Not that we spend time in the cabin. There’s a clubby bar, al­beit with rather naff decor, a size­able din­ing room and that shaded sun deck, with bi­cy­cles avail­able for whizzing along river­banks. It’s not a cheap cruise but all drinks, food and ex­cur­sions are in­cluded. The only nig­gle for me is the lack of daily maps chart­ing our jour­ney.

What makes this trip super-spe­cial is the young Ital­ian crew, ever keen to of­fer cheery smiles, our favourite drinks al­ways re­mem­bered and with in­sider knowl­edge on the ex­cel­lent re­gional wines that ac­com­pany our meals. The itin­er­ary is also ap­peal­ingly dif­fer­ent from stan­dard river cruises. There are the odd blips — Adria, for ex­am­ple, where the only re­deem­ing fea­ture among face­less apart­ments, neu­rot­i­cally yap­ping dogs and a mar­ket that sells plas­tic roses, is its arche­o­log­i­cal mu­seum. It is a sad state for the town with an an­cient har­bour that gave its name to the Adri­atic.

Yet we have al­ready had de­light­ful ex­cur­sions, such as the colour­ful fish­er­men’s homes at Chiog­gia; skinny Pellest­rina’s vil­lages set be­tween la­goon and sea; and now we are sail­ing through Emilia-Ro­magna flat­lands where old bell tow­ers and moss-green poplars pro­vide rare ver­ti­cal re­lief.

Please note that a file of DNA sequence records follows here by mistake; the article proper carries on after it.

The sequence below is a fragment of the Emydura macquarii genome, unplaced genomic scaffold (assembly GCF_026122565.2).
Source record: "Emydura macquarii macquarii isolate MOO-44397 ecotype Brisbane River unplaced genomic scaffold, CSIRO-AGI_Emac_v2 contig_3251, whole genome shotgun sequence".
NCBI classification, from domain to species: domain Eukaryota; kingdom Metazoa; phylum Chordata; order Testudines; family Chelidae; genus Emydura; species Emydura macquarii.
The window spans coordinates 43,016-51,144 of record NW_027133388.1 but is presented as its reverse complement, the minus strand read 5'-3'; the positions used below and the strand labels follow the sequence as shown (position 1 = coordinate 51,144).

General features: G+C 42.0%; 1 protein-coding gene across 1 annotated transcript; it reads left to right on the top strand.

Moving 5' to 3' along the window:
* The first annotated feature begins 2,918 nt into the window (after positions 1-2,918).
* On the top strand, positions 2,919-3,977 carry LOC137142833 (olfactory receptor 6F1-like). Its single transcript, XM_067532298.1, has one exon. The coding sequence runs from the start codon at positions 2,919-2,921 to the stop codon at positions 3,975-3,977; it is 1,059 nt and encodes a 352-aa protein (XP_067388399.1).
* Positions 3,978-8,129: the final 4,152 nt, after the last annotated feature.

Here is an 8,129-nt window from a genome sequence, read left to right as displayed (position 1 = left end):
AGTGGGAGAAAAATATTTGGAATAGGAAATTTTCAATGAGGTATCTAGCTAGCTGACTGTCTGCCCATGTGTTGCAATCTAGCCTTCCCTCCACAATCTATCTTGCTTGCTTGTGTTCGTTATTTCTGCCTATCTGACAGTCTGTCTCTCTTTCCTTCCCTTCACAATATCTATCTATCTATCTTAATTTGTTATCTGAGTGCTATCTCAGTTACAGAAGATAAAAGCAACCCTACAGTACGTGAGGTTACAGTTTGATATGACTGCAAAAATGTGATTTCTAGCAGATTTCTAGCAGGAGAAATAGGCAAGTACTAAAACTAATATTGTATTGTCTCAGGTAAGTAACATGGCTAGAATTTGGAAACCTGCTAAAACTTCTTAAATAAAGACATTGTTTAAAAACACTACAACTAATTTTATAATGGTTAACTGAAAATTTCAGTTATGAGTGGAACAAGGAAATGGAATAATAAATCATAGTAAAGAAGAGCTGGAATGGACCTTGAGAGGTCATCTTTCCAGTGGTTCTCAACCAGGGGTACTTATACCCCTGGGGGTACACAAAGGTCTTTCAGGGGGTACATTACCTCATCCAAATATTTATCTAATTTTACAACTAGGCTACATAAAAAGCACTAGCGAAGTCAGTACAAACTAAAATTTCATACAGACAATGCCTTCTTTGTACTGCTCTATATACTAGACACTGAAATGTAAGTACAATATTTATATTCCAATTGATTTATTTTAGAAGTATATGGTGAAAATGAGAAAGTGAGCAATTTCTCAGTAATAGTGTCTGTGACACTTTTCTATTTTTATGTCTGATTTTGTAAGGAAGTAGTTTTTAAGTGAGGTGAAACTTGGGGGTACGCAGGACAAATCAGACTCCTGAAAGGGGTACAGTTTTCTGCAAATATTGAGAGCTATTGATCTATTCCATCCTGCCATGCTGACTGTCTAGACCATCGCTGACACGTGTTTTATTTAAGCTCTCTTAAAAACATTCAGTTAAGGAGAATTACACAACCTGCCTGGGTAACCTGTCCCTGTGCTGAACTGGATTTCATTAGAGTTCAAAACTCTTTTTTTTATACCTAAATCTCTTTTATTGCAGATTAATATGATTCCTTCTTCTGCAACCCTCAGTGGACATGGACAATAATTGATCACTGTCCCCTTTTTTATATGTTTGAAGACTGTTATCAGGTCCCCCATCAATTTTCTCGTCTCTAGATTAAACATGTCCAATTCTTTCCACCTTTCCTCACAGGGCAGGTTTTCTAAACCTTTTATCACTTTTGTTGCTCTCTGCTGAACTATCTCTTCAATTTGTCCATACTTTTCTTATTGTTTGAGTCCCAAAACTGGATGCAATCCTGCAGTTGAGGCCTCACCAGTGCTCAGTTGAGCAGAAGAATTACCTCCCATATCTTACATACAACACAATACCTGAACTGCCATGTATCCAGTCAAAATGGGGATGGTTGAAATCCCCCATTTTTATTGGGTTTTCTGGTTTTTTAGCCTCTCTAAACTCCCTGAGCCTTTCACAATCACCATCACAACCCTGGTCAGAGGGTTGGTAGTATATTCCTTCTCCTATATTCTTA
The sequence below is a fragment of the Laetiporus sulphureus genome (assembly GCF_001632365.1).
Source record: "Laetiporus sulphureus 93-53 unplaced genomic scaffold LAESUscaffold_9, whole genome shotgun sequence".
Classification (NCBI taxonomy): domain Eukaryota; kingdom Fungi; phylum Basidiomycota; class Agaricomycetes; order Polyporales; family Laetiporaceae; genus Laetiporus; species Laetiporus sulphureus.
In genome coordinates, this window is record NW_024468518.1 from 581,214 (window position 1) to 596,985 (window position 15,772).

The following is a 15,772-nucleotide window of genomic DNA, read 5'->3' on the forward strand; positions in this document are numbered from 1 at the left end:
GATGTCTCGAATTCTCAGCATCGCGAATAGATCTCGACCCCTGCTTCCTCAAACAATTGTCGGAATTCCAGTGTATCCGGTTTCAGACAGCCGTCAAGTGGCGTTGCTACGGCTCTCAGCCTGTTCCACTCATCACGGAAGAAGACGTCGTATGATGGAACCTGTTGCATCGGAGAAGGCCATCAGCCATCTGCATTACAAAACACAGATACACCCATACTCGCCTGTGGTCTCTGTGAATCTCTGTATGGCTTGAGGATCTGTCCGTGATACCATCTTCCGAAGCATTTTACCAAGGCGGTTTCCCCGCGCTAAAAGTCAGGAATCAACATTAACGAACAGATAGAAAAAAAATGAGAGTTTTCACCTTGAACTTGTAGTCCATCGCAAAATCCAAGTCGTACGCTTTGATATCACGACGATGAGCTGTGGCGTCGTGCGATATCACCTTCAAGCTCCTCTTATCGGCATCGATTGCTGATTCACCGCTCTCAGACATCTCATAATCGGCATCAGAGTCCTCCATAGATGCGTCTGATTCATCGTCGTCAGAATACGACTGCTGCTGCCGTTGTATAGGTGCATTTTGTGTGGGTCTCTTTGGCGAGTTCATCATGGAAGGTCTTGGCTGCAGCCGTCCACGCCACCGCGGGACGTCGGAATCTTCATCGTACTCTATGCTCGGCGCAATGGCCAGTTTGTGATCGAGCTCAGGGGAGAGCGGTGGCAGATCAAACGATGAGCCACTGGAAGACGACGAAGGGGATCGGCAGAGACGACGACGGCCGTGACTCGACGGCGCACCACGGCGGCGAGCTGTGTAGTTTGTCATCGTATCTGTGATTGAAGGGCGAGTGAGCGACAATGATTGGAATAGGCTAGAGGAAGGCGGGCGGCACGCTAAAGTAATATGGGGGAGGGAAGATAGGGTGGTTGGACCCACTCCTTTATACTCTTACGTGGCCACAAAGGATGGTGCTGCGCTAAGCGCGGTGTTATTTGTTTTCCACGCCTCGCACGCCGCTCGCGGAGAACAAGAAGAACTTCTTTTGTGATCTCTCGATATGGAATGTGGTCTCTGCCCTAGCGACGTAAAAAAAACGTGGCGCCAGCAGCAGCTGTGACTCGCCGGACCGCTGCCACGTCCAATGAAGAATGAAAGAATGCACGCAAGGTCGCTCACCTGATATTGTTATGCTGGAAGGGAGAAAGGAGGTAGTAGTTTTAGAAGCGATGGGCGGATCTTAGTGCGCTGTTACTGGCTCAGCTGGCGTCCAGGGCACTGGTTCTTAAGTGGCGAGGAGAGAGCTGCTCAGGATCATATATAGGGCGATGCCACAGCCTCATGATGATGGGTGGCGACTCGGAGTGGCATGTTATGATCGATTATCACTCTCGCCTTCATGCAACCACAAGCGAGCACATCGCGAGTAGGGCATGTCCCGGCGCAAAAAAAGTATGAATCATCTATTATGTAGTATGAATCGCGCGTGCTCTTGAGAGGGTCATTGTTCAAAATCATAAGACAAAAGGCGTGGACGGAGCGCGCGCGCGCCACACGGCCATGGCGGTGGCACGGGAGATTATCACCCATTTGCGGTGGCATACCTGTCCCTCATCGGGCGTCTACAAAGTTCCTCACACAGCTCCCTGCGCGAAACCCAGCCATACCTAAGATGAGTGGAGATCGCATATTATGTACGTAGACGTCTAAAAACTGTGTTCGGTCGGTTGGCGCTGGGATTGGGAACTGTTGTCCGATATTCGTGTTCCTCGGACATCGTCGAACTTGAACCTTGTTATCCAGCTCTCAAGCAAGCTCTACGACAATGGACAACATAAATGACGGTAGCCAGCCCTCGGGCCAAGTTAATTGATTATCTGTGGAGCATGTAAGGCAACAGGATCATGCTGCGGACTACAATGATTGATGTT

At Fer­rara we find sturdy walls and pleas­ant red-brick Re­nais­sance build­ings, crowned by the Este fam­ily cas­tle. Out­side is a statue of the prophetic Do­mini­can monk Savonarola, who was born in Fer­rara, hair wild and arms spread, as if cap­tured in full rhetoric.

Palazzo Schi­fanoia — the Este fam­ily’s sum­mer bolt­hole, which fea­tures in Ali Smith’s book How to Be Both — is the high­light. The au­thor drew in­spi­ra­tion from its 15th-cen­tury fres­coes, and one of our group gazes up with fas­ci­na­tion, clearly lost in re­mem­ber­ing the novel. For me, how­ever, it is our last stop in Man­tua that im­prints most vividly. The milky-green lakes filled with swans and ducks, nar­row sun­lit lanes busy with cy­clists, its crenel­lated Du­cal Palace, where An­drea Man­tegna exquisitely cap­tured in fresco chubby putti and the im­pe­ri­ous face of the town’s ruler, Lu­dovico III Gon­zaga.

It is our last night, and back on board An­drea has cooked a farewell din­ner of ar­ti­choke soup, Man­tuan tortelli, guinea fowl with wild mush­rooms and an ex­quis­ite caramelised hazel­nut parfait.

It is the sort of feast, come to think of it, that Lord By­ron would have heartily en­joyed.

THE TIMES Louise Roddon was a guest of Euro­pean Wa­ter­ways.

Colour­ful houses of Chiog­gia, top; Lord By­ron; coun­try es­tate Ca’ Zen, above left; fres­coes at Palazzo Schi­fanoia, Fer­rara, above right; La Bella Vita in Man­tua, be­low